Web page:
Richmond, VA, 2022

Mamiya 7II + 65mm f/4
Neopan 400 Acros II
When I saw the slatted siding on the house and overgrown grass, I immediately thought about spending time in my grandmother’s backyard as a child and Charles Burnett’s representation of South Central Los Angeles in “Killer of Sheep.”



Kitchen Portals, 2022

Mamiya 7II + 65mm f/4
Kodak Portra 400



Dark And Gorgeous Accidents On Broadway, 2022

Mamiya 7II + 65mm f/4
Kodak Ektar 100
An evening stroll around the gay-borhood in Long Beach, CA. There’s a string of LGBT friendly bars and eateries, and the crosswalks are painted in rainbow colors.

Without thinking or remembering, I grabbed my camera not knowing which film was inside. This was my first time shooting at night and it’s one of my favorite street shots by far!




Long Beach, CA
2022

Sony A7III + 35mm f/1.4
The family got dressed up and spent New Year’s Eve eating pizza and watching cringe Hollywood movies but we got a few laughs in. Our family tradition is to light off sparklers on the front porch and shimmy.


Silverwood Lake, CA
2021

Mamiya 7II + 65mm f/4
Neopan 100 Acros II 
Last winter, we took an impulsive drive up to the mountains to sight-see. My spouse was “hard on-call” for a client (she’s a midwife),  yet we took a chance to get out of the house together. We drove up winding roads,  through small towns, bought vinyl records, and even saw a bit of icy snow.




Two Mattresses,
2020

Mamiya 7II + 65mm f/4 
As I walked the neighborhood, I began to notice the objects occupying the space between housing properties. Many of the between spaces are separated by cinderblock walls or wood fences, and wrought iron gates keep outsiders from intruding. I noticed that each between space offered a snapshot of the people within the housing property.

The neighborhood consists mostly of apartment buildings, while Craftsman houses are peppered on each block. Many between spaces are used for storage, hanging laundry or where city trashcans are kept. In one space, there was a small pit for barbecuing, while another featured outdoor chairs for a woman to catch a moment and smoke a cigarette.

I passed by an apartment building with big bay windows. A car that was parked in the driveway forced me off the sidewalk and into a grassy patch. Like a reflex, my right hand grabbed the bottom of the camera, and my legs started in reverse.

Two mattresses were taken from an interior space to a between space outdoors. Someone set them there and leaned them against the apartment’s exterior. They were together, the mattresses, supported by each other and the building. The car in the driveway signaled that someone was probably home, someone with a new mattress.

Since 2019, there’s been a spike in persons experiencing homelessness. These between spaces often become places of refuge and rest for the displaced. Take into account the way the virus is impacting much of the population economically, the housing crises will only worsen across Los Angeles County. I can’t help but think about the term “shelter-in-place” when there are so many unsheltered individuals—the social conditions being many, the solutions being, what?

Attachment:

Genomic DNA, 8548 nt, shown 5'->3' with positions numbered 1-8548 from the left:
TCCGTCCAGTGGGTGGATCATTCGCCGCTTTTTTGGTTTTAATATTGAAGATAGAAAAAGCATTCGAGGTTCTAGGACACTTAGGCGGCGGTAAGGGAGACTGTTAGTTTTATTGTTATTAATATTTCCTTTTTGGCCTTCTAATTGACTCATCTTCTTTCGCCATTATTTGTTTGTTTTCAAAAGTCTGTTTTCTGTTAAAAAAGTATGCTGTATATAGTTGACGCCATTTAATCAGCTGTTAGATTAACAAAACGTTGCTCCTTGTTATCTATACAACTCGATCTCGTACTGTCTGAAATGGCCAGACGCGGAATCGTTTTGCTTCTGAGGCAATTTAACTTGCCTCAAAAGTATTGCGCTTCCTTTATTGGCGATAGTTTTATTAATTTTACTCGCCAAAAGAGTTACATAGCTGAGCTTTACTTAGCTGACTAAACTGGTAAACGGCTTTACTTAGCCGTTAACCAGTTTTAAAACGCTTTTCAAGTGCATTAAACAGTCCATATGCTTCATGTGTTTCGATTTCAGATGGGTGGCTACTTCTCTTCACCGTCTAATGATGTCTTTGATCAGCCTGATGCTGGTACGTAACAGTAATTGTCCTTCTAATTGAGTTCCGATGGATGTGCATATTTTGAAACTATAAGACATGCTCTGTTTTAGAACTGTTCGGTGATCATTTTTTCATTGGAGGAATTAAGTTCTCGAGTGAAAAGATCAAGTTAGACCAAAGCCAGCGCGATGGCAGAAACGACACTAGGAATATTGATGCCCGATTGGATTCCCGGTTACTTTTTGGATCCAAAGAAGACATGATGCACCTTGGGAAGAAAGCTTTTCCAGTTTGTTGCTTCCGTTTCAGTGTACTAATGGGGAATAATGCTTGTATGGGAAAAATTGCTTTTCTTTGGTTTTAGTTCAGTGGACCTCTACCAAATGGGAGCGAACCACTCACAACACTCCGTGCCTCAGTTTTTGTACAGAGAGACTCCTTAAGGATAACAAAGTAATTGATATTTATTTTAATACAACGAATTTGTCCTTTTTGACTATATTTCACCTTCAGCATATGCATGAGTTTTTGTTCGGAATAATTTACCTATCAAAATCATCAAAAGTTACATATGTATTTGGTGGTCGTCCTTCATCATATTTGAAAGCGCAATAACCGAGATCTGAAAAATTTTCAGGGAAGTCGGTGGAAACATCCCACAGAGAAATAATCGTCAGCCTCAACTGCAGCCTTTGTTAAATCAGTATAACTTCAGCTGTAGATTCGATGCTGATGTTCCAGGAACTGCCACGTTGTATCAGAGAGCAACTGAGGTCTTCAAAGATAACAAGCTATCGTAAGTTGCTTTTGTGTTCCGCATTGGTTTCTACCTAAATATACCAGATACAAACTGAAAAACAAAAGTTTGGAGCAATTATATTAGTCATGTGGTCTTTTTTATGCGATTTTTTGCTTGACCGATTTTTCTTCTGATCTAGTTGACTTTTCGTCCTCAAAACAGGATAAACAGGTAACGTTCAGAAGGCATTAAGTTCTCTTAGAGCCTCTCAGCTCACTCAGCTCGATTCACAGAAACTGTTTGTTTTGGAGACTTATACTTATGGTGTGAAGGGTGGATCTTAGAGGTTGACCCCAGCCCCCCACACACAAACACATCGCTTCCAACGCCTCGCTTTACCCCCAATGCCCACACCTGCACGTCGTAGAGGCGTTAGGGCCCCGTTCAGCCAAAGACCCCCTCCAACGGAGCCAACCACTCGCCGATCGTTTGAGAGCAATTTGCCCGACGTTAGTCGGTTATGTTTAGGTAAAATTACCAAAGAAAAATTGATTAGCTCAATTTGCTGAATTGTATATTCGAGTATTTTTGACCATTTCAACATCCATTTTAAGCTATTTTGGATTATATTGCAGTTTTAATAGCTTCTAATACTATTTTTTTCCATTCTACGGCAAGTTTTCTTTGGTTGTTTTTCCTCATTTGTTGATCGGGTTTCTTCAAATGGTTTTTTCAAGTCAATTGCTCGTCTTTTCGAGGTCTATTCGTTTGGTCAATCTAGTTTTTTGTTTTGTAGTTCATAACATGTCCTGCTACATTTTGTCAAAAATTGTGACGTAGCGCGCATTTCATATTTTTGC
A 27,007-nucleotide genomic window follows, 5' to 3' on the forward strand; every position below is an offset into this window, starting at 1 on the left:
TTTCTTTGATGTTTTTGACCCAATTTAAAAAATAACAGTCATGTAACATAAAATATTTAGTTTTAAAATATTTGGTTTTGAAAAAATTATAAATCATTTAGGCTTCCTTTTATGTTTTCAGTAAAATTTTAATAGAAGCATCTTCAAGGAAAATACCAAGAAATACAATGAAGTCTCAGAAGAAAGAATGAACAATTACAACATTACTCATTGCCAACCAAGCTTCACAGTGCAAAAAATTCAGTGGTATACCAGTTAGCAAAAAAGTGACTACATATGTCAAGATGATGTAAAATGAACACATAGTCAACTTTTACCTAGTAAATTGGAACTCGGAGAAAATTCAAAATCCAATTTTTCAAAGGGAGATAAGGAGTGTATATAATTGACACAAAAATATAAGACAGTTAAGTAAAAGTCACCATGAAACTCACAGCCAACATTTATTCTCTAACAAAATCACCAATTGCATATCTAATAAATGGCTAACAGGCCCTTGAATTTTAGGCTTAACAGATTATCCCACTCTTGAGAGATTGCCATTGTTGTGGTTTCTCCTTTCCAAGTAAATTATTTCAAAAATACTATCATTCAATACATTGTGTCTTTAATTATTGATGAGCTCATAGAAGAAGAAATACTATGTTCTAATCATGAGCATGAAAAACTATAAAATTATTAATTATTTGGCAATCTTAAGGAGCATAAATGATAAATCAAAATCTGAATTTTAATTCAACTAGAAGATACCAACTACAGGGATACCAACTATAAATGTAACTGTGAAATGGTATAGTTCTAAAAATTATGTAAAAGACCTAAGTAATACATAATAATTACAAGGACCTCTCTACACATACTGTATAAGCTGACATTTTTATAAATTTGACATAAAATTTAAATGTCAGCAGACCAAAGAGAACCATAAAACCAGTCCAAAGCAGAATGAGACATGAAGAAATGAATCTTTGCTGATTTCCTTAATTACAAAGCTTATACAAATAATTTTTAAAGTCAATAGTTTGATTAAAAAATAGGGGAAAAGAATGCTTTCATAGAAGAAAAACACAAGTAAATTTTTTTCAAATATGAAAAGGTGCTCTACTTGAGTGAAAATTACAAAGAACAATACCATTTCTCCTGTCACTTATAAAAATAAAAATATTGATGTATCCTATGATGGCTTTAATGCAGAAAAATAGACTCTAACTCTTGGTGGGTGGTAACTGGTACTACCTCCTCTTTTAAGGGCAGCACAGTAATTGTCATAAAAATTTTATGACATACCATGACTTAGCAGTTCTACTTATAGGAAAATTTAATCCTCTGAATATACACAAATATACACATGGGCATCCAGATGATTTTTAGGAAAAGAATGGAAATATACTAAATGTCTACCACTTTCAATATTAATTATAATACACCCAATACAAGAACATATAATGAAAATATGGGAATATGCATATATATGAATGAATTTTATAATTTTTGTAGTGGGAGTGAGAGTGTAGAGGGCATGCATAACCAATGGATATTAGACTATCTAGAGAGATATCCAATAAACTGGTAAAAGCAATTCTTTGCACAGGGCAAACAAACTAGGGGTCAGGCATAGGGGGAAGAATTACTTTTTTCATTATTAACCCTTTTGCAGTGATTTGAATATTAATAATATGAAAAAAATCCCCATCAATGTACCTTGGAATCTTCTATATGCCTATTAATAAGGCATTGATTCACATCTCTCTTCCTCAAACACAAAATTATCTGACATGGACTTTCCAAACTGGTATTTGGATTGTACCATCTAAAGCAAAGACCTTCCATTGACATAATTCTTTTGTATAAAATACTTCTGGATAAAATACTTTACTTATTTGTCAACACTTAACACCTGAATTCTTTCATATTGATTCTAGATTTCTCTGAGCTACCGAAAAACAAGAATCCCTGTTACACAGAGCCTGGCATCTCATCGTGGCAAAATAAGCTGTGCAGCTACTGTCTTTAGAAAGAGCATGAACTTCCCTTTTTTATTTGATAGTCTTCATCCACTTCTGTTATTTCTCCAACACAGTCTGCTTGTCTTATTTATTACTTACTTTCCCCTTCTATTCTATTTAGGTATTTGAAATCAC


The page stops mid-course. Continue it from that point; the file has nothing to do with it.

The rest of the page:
Honeymoon in the House,
2020
(Low quality scans)

Mamiya RZ67 + 110mm f/2.8
We escape to the backyard and stand on the dry grass. I peel back skin of a mango and sink my teeth in. “I worked hard on this grass,” I say. When we decided to get married, I spent months reseeding the lawn, this shit looks horrible now.

The camera strap tightens around my neck when I try to catch mango juice running down my forearm, it drips on my camera. I spent the day taking pictures of everything to pass the time. Every image will be shaky because I’m too lazy to get the tripod. It’s COVID, the only thing that matters is not having a meltdown.

I watch my wife beneath the pergola with a lighter and pre-roll. A couple weeks ago, she erected a space for a healer who camped in the yard. The space is an extension of the nonprofit we formalized in June. Once we secure a home property, Black Farm Studio House will integrate art, agriculture and midwifery care for black queer and non-binary communities. Before COVID, folks would come through and we’d screen movies, listen to records or talk for hours. Once this is over, the nonprofit will allow us to engage with the community at a larger scale.

My wife passes the joint again, slivers of smoke float off the tip. We’re fortunate to have a yard for days that make you want to slap somebody. “You ready to go in?” she says. Time slowed as we edged toward the house. One of the children didn’t fasten the screen, now flies are making themselves comfortable on the sunroom walls.

The culprit stands in the living room. My wife reprimands them and they have a spitfire rebuttal waiting, “And also, there’s mushrooms growing out of—.“ The culprit gets cut off before redirecting from their lack of accountability. I hit a football route to the bedroom, “Nope, not today.”

Air releases from the mattress as I straddle the corner. It’s hot as hell, and I have cotton mouth. My wife continues the conversation from outside, but all I hear is the culprit arguing with a sibling in the kitchen. It sounds like an amateur rap battle with misplaced inflections and no punchline. I laugh because the mundane is absurdly beautiful. We’re supposed to be on our honeymoon but we’re caught in this loop.



© 2022 dana washington-queen
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